3D modelling tips: creating a blur effect

Digital artist Hugues Giboire explains the process of modelling a bokeh effect.

In one of my recent personal works (above), I wanted to use the negative space of the blue velvet background of the scene
to create an effect reminiscent of the stars against the night sky.

In general, I tend not to leave anything to the post-processing stage. I take pride in making sure that everything I want the viewer to see is physically present in the scene. This is one luxury that using an unbiased renderer offers: if I don't want to fake it, then I don't have to. I can simply model it. In this specific case, I decided to fill the volume of the scene with dust.

Dust specks floating in the scene create a bokeh effect against the background

Starting from a cylinder that I then deformed and sculpted, I created a dust speck with convoluted shapes offering more surface area for the light to hit. It is modelled to scale, which is less than a millimetre in diameter.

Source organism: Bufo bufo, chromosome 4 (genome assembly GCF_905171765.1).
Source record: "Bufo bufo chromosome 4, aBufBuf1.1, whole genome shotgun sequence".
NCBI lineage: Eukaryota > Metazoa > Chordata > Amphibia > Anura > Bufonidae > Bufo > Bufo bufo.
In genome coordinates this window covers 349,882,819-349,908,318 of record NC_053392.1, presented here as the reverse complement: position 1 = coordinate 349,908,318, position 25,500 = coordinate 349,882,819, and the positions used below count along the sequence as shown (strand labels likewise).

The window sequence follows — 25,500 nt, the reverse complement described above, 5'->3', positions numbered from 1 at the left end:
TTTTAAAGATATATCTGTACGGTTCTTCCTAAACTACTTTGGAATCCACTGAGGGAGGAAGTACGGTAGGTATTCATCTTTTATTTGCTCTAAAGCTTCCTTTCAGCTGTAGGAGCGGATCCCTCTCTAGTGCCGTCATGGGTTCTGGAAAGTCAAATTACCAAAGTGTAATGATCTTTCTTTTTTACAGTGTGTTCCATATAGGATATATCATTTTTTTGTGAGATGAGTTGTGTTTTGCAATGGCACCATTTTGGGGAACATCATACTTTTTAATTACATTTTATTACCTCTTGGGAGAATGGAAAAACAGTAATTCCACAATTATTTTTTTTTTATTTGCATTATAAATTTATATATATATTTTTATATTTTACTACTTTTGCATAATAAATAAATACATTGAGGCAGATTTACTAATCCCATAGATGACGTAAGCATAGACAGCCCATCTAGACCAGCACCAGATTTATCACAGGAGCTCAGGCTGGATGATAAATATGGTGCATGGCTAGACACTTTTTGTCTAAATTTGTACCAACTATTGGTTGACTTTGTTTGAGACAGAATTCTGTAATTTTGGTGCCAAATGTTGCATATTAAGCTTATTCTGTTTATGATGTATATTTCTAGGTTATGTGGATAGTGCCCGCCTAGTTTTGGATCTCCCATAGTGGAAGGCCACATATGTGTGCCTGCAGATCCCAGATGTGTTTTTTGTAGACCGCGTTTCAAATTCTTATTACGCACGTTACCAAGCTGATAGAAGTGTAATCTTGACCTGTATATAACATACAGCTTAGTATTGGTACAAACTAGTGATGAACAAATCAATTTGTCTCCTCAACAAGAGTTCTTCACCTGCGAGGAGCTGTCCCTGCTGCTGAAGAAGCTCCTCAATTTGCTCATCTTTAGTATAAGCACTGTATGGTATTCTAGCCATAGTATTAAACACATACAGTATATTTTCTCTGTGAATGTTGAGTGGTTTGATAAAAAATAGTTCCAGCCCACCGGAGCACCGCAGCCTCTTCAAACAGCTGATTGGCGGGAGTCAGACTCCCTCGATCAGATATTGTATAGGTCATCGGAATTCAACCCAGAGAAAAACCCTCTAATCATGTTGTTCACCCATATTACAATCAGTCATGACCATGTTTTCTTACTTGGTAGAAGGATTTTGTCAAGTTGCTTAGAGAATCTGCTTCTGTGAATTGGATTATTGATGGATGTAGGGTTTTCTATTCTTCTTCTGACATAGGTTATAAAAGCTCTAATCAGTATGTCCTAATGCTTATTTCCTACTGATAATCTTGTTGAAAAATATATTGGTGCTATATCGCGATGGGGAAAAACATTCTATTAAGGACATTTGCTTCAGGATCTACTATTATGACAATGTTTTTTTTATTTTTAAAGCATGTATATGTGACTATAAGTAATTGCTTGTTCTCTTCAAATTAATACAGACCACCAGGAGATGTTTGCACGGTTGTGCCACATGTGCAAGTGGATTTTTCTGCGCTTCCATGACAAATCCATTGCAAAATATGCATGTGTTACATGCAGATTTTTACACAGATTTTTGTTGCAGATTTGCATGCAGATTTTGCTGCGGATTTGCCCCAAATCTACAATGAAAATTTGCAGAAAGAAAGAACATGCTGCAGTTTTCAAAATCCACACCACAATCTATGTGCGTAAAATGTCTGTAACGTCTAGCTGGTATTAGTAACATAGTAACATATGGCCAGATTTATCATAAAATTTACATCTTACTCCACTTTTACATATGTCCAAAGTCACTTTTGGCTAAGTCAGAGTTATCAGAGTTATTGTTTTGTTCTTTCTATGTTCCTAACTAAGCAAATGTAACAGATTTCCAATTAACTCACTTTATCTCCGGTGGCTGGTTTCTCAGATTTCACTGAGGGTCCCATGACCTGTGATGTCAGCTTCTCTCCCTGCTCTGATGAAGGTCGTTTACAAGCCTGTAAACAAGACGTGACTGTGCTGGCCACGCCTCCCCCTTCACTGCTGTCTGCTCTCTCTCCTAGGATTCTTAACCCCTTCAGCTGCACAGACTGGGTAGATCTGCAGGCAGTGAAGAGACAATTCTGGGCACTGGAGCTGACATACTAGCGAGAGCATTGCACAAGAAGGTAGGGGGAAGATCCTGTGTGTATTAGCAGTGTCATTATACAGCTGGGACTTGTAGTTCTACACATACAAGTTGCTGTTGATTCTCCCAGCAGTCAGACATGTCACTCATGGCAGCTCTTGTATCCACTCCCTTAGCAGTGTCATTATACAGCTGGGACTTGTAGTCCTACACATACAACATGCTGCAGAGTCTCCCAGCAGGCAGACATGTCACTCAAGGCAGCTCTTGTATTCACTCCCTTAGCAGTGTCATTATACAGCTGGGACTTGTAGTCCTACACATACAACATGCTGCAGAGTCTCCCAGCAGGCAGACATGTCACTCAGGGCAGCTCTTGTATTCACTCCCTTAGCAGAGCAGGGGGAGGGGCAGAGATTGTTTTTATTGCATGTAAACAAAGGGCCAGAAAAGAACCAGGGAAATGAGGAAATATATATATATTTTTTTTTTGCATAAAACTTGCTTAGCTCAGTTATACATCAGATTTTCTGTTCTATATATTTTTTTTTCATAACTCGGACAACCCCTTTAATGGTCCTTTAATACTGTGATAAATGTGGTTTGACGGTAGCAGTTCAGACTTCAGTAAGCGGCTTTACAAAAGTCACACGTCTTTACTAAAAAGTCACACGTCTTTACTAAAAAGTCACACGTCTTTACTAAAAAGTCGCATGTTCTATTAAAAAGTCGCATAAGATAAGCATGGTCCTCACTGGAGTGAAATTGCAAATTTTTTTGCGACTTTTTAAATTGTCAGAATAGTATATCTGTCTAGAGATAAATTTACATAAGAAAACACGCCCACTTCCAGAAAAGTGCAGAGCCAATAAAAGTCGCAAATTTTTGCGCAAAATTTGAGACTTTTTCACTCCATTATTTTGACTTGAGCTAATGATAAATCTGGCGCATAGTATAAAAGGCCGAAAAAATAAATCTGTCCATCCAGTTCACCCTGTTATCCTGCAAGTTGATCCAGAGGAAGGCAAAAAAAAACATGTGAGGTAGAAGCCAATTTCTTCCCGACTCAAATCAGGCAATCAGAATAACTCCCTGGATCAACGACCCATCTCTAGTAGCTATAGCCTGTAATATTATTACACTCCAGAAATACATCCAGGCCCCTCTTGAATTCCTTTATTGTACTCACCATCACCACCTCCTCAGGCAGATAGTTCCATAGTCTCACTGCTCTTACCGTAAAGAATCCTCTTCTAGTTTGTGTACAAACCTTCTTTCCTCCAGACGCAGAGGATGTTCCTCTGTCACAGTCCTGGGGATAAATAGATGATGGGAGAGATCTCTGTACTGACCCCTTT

The material created for the speck has soap-bubble characteristics: firstly it is very specular to reflect as much light as possible; and secondly it is finished with a thin film in order to create mild colour variations, dependent on the viewing angle of the surface.

In Maya, I used a simple emitter and filled the scene with particles that were then used as input co-ordinates to generate the thousands of instances it takes to create a convincing effect in the final render. Once out of focus, the specks that catch the light will bloom into a fairly convincing bokeh effect.

Words: Hugues Giboire

A 3D artist with more than 20 years' experience in the CG industry,
Hugues Giboire is a BAFTA nominee for artistic achievement in video games. This article originally appeared in 3D World issue 180.